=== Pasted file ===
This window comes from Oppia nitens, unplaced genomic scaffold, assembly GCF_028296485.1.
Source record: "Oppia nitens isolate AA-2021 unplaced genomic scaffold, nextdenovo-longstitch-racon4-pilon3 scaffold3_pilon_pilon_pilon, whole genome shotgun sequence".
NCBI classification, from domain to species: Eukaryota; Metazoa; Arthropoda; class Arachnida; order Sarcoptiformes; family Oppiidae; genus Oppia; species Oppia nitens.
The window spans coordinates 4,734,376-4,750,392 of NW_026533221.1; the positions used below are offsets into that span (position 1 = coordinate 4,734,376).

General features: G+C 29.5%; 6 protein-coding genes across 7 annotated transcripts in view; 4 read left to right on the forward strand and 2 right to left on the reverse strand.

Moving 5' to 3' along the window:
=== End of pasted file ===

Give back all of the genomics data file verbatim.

This window comes from Oppia nitens, unplaced genomic scaffold, assembly GCF_028296485.1.
Source record: "Oppia nitens isolate AA-2021 unplaced genomic scaffold, nextdenovo-longstitch-racon4-pilon3 scaffold3_pilon_pilon_pilon, whole genome shotgun sequence".
NCBI classification, from domain to species: Eukaryota; Metazoa; Arthropoda; class Arachnida; order Sarcoptiformes; family Oppiidae; genus Oppia; species Oppia nitens.
The window spans coordinates 4,734,376-4,750,392 of NW_026533221.1; the positions used below are offsets into that span (position 1 = coordinate 4,734,376).

General features: G+C 29.5%; 6 protein-coding genes across 7 annotated transcripts in view; 4 read left to right on the forward strand and 2 right to left on the reverse strand.

Moving 5' to 3' along the window: